Like Father Like Son 

President George Bush and former President George Bush have something in common. They can't protect a lead.

Bush's first year in office divides itself up into quarters. In the first quarter, he had a good offense, cutting the deals that would give him his tax cut and laying the basis for his historic education reforms. The Democrats put some points on the board with their criticism of his environmental obtuseness, but his ratings looked good.

In the second quarter, even though he got to sign his tax cut, it was clear that Bush had no offense going. Once he had slashed income taxes and untracked his education reform, he had no agenda. Democrats pushed for a patients' bill of rights, stem cell research, the Kyoto global warming treaty, coverage for prescription drugs for the elderly, and campaign finance reform. Bush played defense throughout. Elected to cut the size of government, he had no follow-through once he had achieved his goal.

In the third quarter, disaster struck America with the World Trade Center and Pentagon bombings. Bush etched a place for himself in history with his stand-up, take-charge style as he calmly piloted the nation to a victory in Afghanistan and enough security to frustrate further terrorist attacks. Refraining from premature reaction to the events of 9-11, the president achieved a global consensus and then closed in on the Taliban with a gradual strangulation, all without much loss of American life. His ratings, justifiably, soared.

But, in the fourth quarter of his first year, Bush made clear that he is no better than his father was at holding a lead. He simply doesn't have an act two. He could invade Iraq and put Saddam Hussein out of business. He could rally the nation to eradicate the drug producers of South America and smash the narco-terrorists who defend them. He could get serious about curbing the domestic demand for drugs by implementing drug testing in schools and in the workplace. He could reform our immigration system to keep out terrorists by cutting back on student visas, finding those who are here illegally, and vastly expanding our capacity for deportation.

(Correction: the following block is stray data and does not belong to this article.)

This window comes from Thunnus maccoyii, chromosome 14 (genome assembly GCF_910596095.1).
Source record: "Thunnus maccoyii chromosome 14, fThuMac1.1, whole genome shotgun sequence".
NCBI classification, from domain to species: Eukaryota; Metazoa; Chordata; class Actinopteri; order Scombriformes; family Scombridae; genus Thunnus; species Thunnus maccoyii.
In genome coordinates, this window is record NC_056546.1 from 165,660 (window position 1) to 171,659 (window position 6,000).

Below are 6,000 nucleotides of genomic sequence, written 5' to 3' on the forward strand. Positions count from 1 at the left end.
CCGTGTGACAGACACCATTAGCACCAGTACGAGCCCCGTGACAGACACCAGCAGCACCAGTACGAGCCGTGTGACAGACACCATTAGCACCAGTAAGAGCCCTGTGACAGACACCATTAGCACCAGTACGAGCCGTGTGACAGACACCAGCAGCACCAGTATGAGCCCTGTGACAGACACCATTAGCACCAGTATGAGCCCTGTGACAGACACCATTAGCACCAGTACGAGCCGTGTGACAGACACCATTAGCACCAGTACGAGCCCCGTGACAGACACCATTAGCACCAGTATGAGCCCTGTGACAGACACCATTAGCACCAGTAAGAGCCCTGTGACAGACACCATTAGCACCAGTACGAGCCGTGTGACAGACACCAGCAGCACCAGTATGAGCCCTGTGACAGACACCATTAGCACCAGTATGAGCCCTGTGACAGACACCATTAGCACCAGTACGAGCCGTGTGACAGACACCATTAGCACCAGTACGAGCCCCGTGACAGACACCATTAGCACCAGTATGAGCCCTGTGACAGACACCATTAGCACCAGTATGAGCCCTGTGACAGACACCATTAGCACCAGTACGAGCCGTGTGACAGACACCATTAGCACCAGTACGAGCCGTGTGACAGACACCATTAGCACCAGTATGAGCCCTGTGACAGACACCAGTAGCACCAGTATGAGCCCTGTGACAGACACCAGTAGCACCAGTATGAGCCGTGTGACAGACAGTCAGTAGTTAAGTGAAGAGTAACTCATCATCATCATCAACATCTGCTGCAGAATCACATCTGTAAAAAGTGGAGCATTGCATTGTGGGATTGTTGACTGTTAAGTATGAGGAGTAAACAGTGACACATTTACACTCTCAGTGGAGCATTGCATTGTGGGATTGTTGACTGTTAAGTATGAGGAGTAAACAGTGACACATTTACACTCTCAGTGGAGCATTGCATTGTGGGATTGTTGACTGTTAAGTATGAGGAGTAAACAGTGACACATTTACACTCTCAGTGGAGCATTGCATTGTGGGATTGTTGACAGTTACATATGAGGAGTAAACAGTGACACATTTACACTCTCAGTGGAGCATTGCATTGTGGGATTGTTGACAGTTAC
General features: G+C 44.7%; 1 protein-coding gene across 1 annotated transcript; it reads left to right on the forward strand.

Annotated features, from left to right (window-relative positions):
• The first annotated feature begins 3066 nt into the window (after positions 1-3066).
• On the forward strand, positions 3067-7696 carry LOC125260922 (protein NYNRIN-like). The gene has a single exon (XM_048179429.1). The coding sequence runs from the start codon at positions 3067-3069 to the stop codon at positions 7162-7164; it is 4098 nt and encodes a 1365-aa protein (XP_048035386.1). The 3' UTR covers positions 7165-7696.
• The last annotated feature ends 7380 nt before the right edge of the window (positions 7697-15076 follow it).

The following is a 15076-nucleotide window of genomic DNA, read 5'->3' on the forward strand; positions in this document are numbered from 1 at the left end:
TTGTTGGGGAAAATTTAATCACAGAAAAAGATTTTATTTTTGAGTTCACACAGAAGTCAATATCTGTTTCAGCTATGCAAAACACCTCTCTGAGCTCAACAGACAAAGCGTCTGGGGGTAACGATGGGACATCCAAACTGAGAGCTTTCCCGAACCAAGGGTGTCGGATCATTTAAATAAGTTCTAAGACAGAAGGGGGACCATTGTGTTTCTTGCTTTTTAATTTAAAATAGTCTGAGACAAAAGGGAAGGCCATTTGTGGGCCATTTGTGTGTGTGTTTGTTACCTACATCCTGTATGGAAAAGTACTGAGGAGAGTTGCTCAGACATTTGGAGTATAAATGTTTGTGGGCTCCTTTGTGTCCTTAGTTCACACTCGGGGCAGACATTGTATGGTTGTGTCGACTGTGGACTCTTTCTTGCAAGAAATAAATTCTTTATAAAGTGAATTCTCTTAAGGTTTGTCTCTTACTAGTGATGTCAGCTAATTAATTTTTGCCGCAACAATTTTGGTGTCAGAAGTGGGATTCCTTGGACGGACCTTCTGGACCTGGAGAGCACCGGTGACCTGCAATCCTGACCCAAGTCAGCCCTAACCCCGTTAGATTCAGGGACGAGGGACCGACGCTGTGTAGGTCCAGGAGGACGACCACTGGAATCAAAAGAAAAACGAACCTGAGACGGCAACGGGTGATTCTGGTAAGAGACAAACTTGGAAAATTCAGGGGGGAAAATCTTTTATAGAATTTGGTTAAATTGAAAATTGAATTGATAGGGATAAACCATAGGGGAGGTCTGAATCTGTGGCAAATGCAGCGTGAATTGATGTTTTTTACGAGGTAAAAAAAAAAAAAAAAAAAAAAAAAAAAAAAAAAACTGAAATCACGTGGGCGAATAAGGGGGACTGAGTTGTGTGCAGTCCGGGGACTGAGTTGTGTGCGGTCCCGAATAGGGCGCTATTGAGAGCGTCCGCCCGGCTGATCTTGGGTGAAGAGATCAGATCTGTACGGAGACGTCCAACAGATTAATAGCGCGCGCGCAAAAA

He could establish a "earned citizenship" program for Mexican Americans here illegally through which they could become first legal and then citizens if they submit to drug tests, earn money, pay their taxes, and go for a certain period of time without being arrested.

He could take the lead in Medicare and Social Security reform. He could initiate a values agenda to encourage community service and a patriotic commitment to helping our fellow Americans, and substantially increase donations to charity by proposing a tax credit for charitable contributions. But he isn't.

The Bush handlers are so good at defense that you'd think they enjoy it more than scoring. They have successfully avoided being tarred with the Enron scandal, although they had better make up their minds to abandon their claim of executive privilege over documents Congress wants, lest they appear as guilty as Clinton always did.

Nobody thinks Bush doesn't care about the recession and everyone knows that he's pushed a stimulus package to help cure it. Bush has managed to blunt the attack on his attorney general for the supposed abridgment of the rights of suspected terrorists. But, as Winston Churchill said after the escape from France of the British and much of the French Army, just one step ahead of Hitler's army, "Wars are not won by evacuations."

Bush needs to seize control over events with offense. He can't lean on his ratings any more than a football team can sit on its lead in the fourth quarter. If the only initiatives are coming from the Democrats, Bush will fall victim to the same conundrum that baffled him before 9-11 -- how does a president who believes in less government govern? How can you lead a nation when you don't believe in an enlarged public sector? Bush fumbled for an answer throughout the late spring and summer of 2001. His father groped for one in the year after the Gulf War.

The Bushes better figure it out. Otherwise, it will be like father ... like son.

Dick Morris is a political consultant who has worked with Sen. Trent Lott, former President Bill Clinton, and Mexican President Vincente Fox, among others.


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